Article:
Coming from a beautiful yet sometimes troubled country – El Salvador – Ricardo has learned that everything in life is interconnected. El Salvador is a developing country best known for its ongoing problem with gang violence — a problem that monopolizes the effort of both local and international entities, leaving other problems, such as the bad disposal of waste, unattended. During his trips to the countryside, Ricardo noticed a pattern within poor rural communities: they often lack an appropriate system of waste disposal. After researching the detrimental effects badly disposed waste has on the environment and on human health, Ricardo decided to found a social organization called ComposTerra, eventually partnering with the regional chapter of Habitat for Humanity. Through ComposTerra, Ricardo and a group of volunteers taught residents of underdeveloped communities how to install compost bins and properly recycle organic waste. Ricardo sought to show people they can convert something negative, such as trash, into something positive, compost, culminating in ComposTerra’s ultimate goal: self-sufficiency through education.
Apart from environmental advocacy, Ricardo’s interests range from practicing Hawaiian Kenpo Karate to playing the saxophone. After being in karate for 13 years, Ricardo’s passion led him to achieve third-degree black belt. This passion, coupled with a desire to mentor the youth of El Salvador, led him to start a social project called Karate4Love. In Karate4Love, Ricardo and a group of black belt masters went to schools – located in communities where violence is prevalent and normalized – to teach the youth good moral and social values and show them an alternative path that does not involve violence or crime, but rather teamwork and love. Being proactive with his love for music, Ricardo organized multiple concerts in some of El Salvador’s most renowned venues, sending the proceedings to charitable causes.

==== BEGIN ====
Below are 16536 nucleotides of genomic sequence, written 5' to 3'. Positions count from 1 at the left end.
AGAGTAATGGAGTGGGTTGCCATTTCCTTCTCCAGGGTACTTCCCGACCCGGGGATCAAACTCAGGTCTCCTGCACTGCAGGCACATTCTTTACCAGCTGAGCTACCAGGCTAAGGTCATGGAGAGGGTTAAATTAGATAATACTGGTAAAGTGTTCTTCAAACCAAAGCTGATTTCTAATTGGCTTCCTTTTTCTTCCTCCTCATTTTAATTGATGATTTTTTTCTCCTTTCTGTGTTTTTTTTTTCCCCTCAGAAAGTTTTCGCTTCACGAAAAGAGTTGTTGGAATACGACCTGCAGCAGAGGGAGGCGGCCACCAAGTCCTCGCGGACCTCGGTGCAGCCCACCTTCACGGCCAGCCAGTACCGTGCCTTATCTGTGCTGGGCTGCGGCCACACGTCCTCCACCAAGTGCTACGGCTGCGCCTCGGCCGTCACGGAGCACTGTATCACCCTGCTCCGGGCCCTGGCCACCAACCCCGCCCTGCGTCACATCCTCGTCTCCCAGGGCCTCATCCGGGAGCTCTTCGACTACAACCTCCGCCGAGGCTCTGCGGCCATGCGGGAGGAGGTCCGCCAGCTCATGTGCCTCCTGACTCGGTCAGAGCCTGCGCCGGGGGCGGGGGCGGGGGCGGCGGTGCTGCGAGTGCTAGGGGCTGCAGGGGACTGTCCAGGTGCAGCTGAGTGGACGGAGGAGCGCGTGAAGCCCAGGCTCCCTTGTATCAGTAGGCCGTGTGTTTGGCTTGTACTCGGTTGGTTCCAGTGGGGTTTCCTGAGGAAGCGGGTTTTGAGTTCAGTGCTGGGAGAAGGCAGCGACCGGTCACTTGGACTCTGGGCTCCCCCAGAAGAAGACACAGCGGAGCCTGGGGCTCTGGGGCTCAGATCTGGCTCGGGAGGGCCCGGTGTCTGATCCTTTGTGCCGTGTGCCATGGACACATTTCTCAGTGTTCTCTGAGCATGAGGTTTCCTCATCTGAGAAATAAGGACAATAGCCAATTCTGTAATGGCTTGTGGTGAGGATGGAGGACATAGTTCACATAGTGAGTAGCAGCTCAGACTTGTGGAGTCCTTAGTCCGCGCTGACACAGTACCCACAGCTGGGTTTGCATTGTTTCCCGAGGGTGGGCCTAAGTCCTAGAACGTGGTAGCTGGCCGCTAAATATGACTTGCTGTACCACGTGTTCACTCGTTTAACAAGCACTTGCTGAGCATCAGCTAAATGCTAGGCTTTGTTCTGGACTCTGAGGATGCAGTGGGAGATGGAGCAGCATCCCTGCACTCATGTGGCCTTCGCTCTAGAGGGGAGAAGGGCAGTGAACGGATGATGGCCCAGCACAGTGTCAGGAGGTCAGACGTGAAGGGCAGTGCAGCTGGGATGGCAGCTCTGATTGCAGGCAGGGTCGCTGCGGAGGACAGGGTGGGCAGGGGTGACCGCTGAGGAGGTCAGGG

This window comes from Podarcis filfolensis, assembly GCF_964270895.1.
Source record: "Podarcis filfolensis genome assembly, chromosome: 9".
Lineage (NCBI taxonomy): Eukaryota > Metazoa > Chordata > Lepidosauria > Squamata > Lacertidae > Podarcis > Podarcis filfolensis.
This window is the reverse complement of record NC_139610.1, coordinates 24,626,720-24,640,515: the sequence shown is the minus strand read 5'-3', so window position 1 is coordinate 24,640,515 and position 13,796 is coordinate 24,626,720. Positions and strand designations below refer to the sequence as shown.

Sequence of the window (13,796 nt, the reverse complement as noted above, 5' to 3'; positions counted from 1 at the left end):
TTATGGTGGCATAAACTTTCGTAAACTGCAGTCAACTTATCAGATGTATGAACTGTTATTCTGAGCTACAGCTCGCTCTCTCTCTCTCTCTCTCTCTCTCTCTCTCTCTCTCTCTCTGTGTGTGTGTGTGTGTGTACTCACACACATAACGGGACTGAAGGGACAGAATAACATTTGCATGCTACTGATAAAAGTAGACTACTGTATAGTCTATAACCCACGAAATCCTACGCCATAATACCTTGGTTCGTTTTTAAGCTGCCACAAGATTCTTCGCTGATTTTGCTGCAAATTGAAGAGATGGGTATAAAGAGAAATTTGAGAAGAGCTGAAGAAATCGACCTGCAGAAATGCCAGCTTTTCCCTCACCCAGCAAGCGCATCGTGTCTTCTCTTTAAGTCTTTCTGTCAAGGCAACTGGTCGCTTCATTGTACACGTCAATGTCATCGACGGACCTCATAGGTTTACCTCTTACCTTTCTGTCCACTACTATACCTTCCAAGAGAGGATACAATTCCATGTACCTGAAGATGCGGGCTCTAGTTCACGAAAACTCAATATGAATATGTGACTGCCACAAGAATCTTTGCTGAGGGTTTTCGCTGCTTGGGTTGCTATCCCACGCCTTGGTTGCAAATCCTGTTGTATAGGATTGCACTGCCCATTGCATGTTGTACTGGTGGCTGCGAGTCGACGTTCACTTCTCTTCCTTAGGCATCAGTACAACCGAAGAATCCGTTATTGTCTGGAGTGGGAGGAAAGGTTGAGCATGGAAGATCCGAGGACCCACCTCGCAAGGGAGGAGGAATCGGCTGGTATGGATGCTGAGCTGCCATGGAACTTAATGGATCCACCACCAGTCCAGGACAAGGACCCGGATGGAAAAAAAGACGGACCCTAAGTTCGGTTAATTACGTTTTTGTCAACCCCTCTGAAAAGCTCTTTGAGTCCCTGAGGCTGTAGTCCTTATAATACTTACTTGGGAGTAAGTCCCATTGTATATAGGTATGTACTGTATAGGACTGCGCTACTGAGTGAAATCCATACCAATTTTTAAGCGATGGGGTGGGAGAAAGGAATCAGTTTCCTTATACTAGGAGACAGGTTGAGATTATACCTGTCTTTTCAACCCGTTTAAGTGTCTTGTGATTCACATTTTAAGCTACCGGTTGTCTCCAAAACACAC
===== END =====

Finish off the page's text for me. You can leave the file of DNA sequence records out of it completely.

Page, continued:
The summer of 2020, Ricardo conducted his Ingram Summer Project with the mentorship of Dr. Rediet Abebe. For this project, Ricardo used longitudinal data, coupled with machine learning models, to understand which shocks and circumstances are common across people who lie under the poverty line. With this knowledge, Ricardo and Dr. Abebe created a platform that is helping non-profit organizations and social workers make data driven decisions on how they can allocate their money in such a way that has the greatest positive impact.
Ricardo is a research assistant in Dr. Daniel Work’s research lab at the Institute for Software Integrated Systems, where he is using large-scale historical data to quantitatively assess the quality of the built environment. The larger goal of this research is to help cities understand mobility patterns within their jurisdictions and make data driven decisions. Ricardo hopes that doing so will promote investments that maximize safety while promoting alternative, sustainable modes of transportation. Furthermore, Ricardo’s research seeks to reduce CO2 emissions by increasing efficiency within the transportation network, helping society move toward a greener future.
Ricardo is enthusiastic about continuing his studies at Vanderbilt University as an Ingram Scholar, where he hopes to continue exploring the roles of computing for social good.